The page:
The unlawful activities referred to in FICA can be any crime committed or contravention of a law in South Africa or in another country. Section 29 of FICA is however not aimed at reporting the crime (except money laundering and terrorist activities), but rather focuses on what happens to the proceeds of the crime. “Follow the money”, they say. But the FIC does not only follow the money. Proceeds also have a wider meaning here. Proceeds can also be goods, and the illegal wildlife trade would be of specific interest in South Africa where we are all too familiar with the effect of rhino poaching on the dwindling numbers of these animals.

Section 64 of FICA and The Prevention of Organised Crime Act 121 of 1998 (POCA)

The definition of money laundering in FICA also refers to section 64 of FICA and offences in terms of POCA.
In short section 64 of FICA makes it a crime to conduct more than one transaction with the object of avoiding any reporting duty set in FICA.

Sections 4, 5 and 6 of POCA also sets out the following crimes:

  • Money laundering.6
  • Assisting another person to benefit from the proceeds of unlawful activities.
  • Acquiring, using, or possessing proceeds of unlawful activities.

How do I submit a report?

Once you have decided that an activity or transaction is suspicious or unusual, you need to report this to the FIC. The FIC’s website offers a handy YouTube video7 or a step-by-step guide8 for those who have not submitted a report before. Once you have submitted the report:

  • You can continue with your business as usual, unless the FIC instructs you otherwise,
  • The FIC may require you to provide more information to them, and
  • Mum’s the word! Follow Maverick’s example in Top Gun: “It’s confidential. I could tell you but then I’d have to kill you”. No, seriously, neither the fact that you have submitted a report, nor the contents of the reports should be shared with anyone, especially those individuals who were reported as this could be considered as tipping them off.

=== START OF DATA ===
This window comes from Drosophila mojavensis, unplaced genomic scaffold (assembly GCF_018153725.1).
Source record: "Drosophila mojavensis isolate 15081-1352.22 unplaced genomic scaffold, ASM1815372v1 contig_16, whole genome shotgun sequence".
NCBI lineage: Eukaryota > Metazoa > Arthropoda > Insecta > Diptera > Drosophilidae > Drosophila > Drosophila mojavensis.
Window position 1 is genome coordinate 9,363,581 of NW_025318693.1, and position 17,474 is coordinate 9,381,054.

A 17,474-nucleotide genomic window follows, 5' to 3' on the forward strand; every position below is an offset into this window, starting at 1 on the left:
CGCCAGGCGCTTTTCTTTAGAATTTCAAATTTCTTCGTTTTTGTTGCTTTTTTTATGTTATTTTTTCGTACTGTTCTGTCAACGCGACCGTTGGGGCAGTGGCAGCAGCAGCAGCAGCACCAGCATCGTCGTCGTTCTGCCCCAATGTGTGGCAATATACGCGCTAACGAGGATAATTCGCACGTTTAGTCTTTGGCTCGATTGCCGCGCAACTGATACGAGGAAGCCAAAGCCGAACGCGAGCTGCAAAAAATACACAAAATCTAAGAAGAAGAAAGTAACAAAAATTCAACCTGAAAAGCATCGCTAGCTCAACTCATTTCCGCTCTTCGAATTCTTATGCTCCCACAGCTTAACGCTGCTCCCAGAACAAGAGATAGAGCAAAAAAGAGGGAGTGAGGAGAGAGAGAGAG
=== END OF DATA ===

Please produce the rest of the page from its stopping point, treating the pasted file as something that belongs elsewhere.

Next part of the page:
The effects of money laundering

The Financial Action Task Force (FATF) indicate on their website that it would be impossible to provide an accurate figure of the amount of money laundered every year due to the illegal nature thereof. They quote the United Nations Office on Drug and Crime’s 2009 figure of $1.6 trillion of criminal proceeds being laundered9.

FATF indicates that “the banking and financial services marketplace depends heavily on the perception that it functions within a framework of high legal, professional and ethical standards” and that evidence of complicity by banks and financial institutions with criminals “will have a damaging effect on the attitudes of other financial intermediaries and of regulatory authorities, as well as ordinary customers”10. Money laundering also has potential negative effects on macroeconomics and foreign direct investment for countries with perceived weak anti-money laundering controls11.

With the Protection of Personal Information Act 2013 stealing the limelight (and our time!) at the moment, don’t forget to take care of the laundry!

If you have any questions about your responsibilities to report suspicious and unusual transactions, please do not hesitate to connect with us.